Reformed, but Rejected
Edited by CharlesPhipps on Oct 11th 2018 at 5:20:36 AM
It depends of the setting. A lot, Our Vampires Are Different.
Yes, I don't like vampires who don't have a Horror Hunger.
Then it's just a form of superpower.
Ironically, Twilight is pretty solid on this as the vampires there need each other and their leader's "Hunger Suppression" power to not murder innocent people.
Edited by CharlesPhipps on Oct 11th 2018 at 5:22:17 AM
One story I ran for a tabletop RPG was dealing with a Friendly Neighborhood Vampire dealing with a vampire hunter. The PC was a doctor, humanitarina, and as nice a guy as you could get—and had in one of his early days, ripped apart the family of the vampire hunter. There was never going to be a scenario where the vampire hunter stopped.
They said that the protagonist did not deserve to be able to wander around free just because he was sorry and if he was a genuinely good person then he would submit to being killed.
Nice moral conundrum.
The story ended with the player character killing the vampire hunter because he wanted to live.
Edited by CharlesPhipps on Oct 11th 2018 at 5:23:21 AM
Also, I don't think Steven Universe has anyone who did something particularly horribly being treated in DBZ fashion. Like, if you are referring to certain leaders of fascism regime, they are less redeemed and more "currently on truce." redemption would mean that they would recognize they have done something wrong or change their methods.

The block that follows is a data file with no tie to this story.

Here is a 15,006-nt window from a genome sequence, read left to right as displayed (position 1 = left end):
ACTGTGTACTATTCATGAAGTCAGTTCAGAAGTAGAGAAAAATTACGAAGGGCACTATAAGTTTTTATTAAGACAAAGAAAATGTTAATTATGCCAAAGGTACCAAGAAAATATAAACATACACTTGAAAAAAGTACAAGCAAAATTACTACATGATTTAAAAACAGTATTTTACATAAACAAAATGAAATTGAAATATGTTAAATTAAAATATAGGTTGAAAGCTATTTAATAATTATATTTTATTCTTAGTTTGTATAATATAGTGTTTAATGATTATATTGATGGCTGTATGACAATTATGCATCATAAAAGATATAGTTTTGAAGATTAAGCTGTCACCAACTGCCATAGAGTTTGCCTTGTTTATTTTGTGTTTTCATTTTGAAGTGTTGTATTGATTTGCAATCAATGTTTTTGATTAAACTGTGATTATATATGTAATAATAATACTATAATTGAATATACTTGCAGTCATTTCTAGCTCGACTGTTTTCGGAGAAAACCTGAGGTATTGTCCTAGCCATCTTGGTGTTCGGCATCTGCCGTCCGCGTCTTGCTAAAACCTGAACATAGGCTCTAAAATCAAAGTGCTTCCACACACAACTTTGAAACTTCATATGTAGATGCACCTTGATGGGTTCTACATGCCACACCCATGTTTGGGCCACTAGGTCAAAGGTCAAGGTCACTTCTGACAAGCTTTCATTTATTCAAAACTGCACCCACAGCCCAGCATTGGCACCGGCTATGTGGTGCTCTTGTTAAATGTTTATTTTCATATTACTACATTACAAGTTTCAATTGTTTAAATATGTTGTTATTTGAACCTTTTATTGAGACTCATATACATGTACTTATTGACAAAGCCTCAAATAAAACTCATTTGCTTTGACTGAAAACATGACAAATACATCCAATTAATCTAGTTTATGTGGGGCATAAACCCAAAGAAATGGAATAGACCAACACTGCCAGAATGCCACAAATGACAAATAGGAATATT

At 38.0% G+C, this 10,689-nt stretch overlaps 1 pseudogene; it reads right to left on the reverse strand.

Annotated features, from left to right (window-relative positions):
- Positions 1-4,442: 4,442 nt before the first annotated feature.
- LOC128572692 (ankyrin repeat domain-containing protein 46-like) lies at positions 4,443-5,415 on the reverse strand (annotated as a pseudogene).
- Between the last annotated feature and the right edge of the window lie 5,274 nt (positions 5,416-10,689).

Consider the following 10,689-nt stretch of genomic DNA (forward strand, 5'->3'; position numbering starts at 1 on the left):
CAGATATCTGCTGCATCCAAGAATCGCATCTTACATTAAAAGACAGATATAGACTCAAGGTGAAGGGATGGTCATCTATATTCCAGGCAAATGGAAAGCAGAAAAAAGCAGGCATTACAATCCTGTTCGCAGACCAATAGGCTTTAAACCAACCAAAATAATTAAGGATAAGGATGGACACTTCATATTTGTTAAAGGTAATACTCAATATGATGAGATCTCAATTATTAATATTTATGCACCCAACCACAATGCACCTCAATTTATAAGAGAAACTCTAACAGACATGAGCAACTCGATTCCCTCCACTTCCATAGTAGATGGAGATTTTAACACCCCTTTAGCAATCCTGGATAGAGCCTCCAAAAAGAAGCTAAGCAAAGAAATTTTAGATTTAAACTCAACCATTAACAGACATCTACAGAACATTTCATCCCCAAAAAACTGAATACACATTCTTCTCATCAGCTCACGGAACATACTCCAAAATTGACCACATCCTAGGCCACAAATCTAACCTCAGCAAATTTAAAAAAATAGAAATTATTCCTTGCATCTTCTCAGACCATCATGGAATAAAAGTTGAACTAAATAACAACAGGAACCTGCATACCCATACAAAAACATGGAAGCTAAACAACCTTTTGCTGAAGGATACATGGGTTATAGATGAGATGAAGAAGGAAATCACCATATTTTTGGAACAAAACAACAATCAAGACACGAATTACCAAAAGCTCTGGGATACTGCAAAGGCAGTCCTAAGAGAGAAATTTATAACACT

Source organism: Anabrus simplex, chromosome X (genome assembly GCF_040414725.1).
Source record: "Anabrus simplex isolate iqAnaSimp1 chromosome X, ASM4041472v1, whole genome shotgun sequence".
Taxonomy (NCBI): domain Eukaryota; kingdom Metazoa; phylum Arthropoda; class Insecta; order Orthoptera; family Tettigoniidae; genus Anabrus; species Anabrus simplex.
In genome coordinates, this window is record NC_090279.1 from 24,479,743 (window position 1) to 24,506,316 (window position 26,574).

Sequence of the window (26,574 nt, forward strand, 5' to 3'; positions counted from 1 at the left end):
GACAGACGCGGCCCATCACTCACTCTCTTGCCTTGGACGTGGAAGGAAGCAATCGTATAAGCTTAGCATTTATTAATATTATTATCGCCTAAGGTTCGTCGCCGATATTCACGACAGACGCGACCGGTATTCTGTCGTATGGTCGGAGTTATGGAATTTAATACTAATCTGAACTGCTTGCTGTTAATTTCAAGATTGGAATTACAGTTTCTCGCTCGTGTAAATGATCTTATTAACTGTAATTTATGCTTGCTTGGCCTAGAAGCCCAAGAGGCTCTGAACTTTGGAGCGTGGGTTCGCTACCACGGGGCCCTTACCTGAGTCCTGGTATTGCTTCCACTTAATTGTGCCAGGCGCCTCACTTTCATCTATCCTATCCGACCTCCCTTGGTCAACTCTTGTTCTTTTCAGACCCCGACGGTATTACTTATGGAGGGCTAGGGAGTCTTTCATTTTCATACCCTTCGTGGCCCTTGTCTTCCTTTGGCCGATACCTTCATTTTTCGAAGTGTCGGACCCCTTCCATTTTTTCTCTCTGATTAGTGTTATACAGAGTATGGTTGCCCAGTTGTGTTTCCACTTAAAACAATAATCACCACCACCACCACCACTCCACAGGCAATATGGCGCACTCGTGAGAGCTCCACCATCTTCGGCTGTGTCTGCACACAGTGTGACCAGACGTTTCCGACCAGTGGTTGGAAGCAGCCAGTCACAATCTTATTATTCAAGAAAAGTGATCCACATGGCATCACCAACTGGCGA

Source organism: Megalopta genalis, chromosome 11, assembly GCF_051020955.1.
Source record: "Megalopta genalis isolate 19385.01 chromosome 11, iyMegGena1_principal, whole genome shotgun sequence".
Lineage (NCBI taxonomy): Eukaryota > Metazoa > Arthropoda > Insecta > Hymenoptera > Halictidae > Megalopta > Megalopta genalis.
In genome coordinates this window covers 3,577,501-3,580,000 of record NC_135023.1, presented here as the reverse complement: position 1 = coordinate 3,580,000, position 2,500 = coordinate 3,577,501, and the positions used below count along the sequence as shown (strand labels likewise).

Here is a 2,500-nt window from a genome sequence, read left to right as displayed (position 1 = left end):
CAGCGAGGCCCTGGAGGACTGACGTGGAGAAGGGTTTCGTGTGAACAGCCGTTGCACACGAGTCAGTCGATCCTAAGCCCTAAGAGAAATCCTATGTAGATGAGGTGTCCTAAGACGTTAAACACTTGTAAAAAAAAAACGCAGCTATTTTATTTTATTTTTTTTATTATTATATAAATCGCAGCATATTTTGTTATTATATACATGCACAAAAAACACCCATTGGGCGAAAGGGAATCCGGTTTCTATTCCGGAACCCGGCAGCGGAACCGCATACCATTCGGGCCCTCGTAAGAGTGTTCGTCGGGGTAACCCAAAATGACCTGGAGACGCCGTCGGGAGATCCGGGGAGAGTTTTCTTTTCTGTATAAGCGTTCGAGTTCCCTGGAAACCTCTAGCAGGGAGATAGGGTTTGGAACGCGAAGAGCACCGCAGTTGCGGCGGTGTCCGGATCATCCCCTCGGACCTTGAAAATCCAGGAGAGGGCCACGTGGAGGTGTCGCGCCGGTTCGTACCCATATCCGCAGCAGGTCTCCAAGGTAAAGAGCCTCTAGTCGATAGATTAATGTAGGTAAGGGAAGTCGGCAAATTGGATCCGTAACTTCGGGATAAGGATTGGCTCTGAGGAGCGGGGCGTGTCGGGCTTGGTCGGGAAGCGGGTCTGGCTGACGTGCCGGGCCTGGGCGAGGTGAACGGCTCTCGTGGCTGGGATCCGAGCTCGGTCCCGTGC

Also, yeah, being redeemed doesn't mean "You have been forgiven for bad things you did", it means that person being redeemed is in constant state of atonement which continues as long they need to atone. If they can't atone, then they will never stop atoning. They stop being redeemed when they give up on atoning for what they did wrong
Edited by SpookyMask on Oct 11th 2018 at 3:28:39 PM
Honestly, this was one of the reasons why loved the second season of Ao S so much, because they made pretty clear that sometimes a person is already too far gone to be saved. I also loved them clarifying in the fourth season that said person could have been saved if it had just meet the right people early on.
But I mostly adored that they did not go for the redemption arc. Some things are just unforgivable.
Edited by Swanpride on Oct 11th 2018 at 5:37:04 AM
What did I just say? >:(
Seriously, redemption doesn't mean "You are a good guy now" or "You are forgiven and now we are friends" or "You have been saved from eeeeevil"(unless we are speaking in Christian context where it means being absolved from sin), it means you are trying to fix your mistake. As long as it takes, even if its "Never", if character is redeemed they will try to fix what they have done until they die even if its impossible.